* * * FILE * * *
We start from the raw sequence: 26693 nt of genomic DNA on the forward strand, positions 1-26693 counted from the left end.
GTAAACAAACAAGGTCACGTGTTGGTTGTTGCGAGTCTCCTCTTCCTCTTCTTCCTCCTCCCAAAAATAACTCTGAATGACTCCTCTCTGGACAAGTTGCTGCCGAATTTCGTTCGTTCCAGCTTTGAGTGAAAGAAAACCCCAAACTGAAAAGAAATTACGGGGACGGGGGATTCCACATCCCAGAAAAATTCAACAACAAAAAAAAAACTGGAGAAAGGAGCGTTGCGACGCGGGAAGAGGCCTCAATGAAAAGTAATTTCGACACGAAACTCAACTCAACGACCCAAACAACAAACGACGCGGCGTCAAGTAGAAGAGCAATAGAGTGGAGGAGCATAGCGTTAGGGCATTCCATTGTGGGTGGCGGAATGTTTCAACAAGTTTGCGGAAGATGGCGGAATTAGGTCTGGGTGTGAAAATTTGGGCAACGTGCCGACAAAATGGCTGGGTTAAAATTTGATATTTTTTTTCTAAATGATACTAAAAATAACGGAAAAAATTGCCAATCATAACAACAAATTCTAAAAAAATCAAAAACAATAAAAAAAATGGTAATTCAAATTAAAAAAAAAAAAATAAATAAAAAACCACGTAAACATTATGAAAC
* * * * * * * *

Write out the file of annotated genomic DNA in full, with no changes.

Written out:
We start from the raw sequence: 26693 nt of genomic DNA on the forward strand, positions 1-26693 counted from the left end.
GTAAACAAACAAGGTCACGTGTTGGTTGTTGCGAGTCTCCTCTTCCTCTTCTTCCTCCTCCCAAAAATAACTCTGAATGACTCCTCTCTGGACAAGTTGCTGCCGAATTTCGTTCGTTCCAGCTTTGAGTGAAAGAAAACCCCAAACTGAAAAGAAATTACGGGGACGGGGGATTCCACATCCCAGAAAAATTCAACAACAAAAAAAAAACTGGAGAAAGGAGCGTTGCGACGCGGGAAGAGGCCTCAATGAAAAGTAATTTCGACACGAAACTCAACTCAACGACCCAAACAACAAACGACGCGGCGTCAAGTAGAAGAGCAATAGAGTGGAGGAGCATAGCGTTAGGGCATTCCATTGTGGGTGGCGGAATGTTTCAACAAGTTTGCGGAAGATGGCGGAATTAGGTCTGGGTGTGAAAATTTGGGCAACGTGCCGACAAAATGGCTGGGTTAAAATTTGATATTTTTTTTCTAAATGATACTAAAAATAACGGAAAAAATTGCCAATCATAACAACAAATTCTAAAAAAATCAAAAACAATAAAAAAAATGGTAATTCAAATTAAAAAAAAAAAAATAAATAAAAAACCACGTAAACATTATGAAAC